By Amy Hackworth.
I was taking a writing class the summer I fell in love with Justin, and our first date ended on a stone bench in a rose garden where I read from a book my teacher had just recommended. As I read Albert Goldbarth, Justin listened with attention and appreciation for the carefully crafted words and images. It was all I could do to keep from kissing him then and there.
Although there is much about poetry that I don’t understand, there is plenty and more to love — the isolation of a single moment, unexpected and evocative images, and the fantastic volley and play of language. And although April may be two-thirds over, there’s still plenty of time to celebrate National Poetry Month (find 30 great ideas here!). Maybe you’ve been celebrating all month long anyway. Or maybe you haven’t read a good poem since high school. In either case, enjoy a little poetry today.
Poetry 180 is a great place to start. In 2001, during his tenure as United States Poet Laureate, Billy Collins (well known for his extremely accessible and often hilarious poems) created the website to offer “a selection of short, clear, contemporary poems which any listener could basically ‘get’ on first hearing — poems whose injection of pleasure is immediate.”
Collins hoped to help poetry find its way down from the ivory tower of overwrought explication and into everyday life with a no-pressure invitation to just listen, to hear the words and feel the images, and then go about your day. Although created for high schoolers, trust me — you’ll find treasures there. Start with Collins’s own poem “Introduction to Poetry” or the very short “Tour” by Carol Snow or Christina Pugh’s ode to the rotary phone.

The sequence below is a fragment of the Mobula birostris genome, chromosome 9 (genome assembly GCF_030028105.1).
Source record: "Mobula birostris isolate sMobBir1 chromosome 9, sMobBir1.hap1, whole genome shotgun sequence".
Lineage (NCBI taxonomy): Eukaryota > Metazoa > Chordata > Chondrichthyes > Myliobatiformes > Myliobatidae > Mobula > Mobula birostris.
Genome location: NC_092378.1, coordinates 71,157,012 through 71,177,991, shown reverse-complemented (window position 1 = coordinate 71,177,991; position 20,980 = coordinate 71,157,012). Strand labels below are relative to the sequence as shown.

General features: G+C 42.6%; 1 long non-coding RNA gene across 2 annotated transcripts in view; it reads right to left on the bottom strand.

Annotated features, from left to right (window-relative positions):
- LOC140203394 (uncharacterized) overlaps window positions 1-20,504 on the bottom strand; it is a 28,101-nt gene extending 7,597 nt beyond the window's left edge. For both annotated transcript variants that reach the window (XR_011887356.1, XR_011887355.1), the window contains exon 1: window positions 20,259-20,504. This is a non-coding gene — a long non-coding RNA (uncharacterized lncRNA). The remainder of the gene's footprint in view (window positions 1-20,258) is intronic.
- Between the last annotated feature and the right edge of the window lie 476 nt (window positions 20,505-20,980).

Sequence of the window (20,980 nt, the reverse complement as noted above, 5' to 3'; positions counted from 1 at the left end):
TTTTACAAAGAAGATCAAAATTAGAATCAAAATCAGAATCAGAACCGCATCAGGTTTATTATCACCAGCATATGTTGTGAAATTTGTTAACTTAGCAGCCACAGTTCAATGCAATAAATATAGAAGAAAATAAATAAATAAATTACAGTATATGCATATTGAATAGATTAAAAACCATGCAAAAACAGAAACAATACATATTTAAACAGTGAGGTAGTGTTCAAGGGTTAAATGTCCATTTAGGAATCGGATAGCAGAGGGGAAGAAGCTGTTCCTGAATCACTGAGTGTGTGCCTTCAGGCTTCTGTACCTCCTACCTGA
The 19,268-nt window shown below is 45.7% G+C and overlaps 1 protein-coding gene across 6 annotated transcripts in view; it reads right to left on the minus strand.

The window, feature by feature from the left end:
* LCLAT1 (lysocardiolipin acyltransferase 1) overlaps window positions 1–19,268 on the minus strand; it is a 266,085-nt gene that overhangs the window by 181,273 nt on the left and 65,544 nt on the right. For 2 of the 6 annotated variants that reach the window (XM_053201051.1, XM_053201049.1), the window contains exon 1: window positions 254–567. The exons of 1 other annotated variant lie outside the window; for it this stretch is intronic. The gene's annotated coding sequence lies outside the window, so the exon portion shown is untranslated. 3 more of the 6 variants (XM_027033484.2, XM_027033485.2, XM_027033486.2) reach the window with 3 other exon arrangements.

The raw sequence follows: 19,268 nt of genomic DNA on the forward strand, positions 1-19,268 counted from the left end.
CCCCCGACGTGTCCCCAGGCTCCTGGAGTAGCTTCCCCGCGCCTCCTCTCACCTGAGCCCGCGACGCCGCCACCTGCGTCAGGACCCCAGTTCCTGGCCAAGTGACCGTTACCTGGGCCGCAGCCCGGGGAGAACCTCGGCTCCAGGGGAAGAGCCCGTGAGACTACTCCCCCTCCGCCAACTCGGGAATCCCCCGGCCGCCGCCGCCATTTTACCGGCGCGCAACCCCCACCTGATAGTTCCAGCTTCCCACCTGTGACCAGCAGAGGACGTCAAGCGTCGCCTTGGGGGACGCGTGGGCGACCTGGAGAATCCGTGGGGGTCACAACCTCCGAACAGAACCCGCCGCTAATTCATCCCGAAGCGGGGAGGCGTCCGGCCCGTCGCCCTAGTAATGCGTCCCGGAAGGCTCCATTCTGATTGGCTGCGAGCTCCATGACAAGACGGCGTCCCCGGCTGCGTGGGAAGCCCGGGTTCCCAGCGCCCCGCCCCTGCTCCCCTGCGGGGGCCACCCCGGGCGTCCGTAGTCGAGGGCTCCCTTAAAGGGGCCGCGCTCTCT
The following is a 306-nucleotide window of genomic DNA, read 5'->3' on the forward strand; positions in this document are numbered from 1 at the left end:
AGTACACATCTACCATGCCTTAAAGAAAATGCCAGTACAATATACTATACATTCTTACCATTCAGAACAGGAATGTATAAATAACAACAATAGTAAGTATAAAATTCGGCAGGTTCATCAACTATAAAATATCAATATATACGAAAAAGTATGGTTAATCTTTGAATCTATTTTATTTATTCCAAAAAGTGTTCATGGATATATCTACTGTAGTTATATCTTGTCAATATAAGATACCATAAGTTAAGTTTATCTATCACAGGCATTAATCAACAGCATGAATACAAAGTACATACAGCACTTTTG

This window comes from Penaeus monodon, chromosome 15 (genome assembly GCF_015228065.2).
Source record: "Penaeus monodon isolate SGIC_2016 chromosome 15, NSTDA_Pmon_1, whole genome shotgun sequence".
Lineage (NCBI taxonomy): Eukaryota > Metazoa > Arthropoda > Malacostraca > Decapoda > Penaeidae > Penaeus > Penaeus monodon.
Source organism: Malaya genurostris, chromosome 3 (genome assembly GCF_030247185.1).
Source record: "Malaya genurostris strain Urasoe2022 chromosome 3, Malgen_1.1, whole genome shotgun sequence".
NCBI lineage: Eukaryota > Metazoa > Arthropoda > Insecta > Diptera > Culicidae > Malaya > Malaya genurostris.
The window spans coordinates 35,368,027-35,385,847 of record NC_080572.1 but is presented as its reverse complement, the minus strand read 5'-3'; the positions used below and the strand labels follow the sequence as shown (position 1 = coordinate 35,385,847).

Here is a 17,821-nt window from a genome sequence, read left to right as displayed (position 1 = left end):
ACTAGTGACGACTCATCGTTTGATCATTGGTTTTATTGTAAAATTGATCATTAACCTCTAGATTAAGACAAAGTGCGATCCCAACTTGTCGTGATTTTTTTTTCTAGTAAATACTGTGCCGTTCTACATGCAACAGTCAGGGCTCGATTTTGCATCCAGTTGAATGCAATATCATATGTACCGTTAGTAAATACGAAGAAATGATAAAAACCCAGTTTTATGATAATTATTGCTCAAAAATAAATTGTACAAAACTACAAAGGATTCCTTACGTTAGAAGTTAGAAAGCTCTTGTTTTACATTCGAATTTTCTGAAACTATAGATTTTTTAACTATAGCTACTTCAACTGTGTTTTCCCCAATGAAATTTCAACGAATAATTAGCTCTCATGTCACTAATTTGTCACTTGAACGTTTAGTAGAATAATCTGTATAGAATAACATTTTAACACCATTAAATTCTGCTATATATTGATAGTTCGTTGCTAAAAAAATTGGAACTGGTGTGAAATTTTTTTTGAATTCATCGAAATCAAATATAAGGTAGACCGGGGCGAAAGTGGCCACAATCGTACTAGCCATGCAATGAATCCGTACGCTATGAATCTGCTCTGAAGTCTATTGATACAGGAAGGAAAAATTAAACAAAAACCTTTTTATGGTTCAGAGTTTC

Collins’s book by the same name (though with variations in content) is subtitled, “A Turning Back to Poetry,” and it’s the perfect way to do just that. (While you’re at it, enjoy 180 More: Extraordinary Poems for Everyday and Billy Collins’s own collections Sailing Alone Around the Room or Picnic, Lightning).
So many other great ways to add poetry to your life:
– Listen to great poets talk with Bill Moyers.
– Memorize a poem — find compelling reasons here.
– Dive into Joyful Noise, Paul Fleischman’s Newbery winning, nothing-short-of-brilliant book of poems for two voices, with your child.
– Record and share a poem here.
– Listen and watch Billy Collins’s animated poetry at TED, and try to keep yourself from wishing he could come over for dinner and make you smile, especially when he reads that last poem, “To My Favorite Seventeen-Year-Old High School Girl.”
Judging by these comments on Carter’s post, I know at the very least there are William Carlos Williams fans among us. Who are other poets you enjoy? And what are the poems you love? Do you see yourself adding a little poetry to your everyday life, or is it already there, alive and well?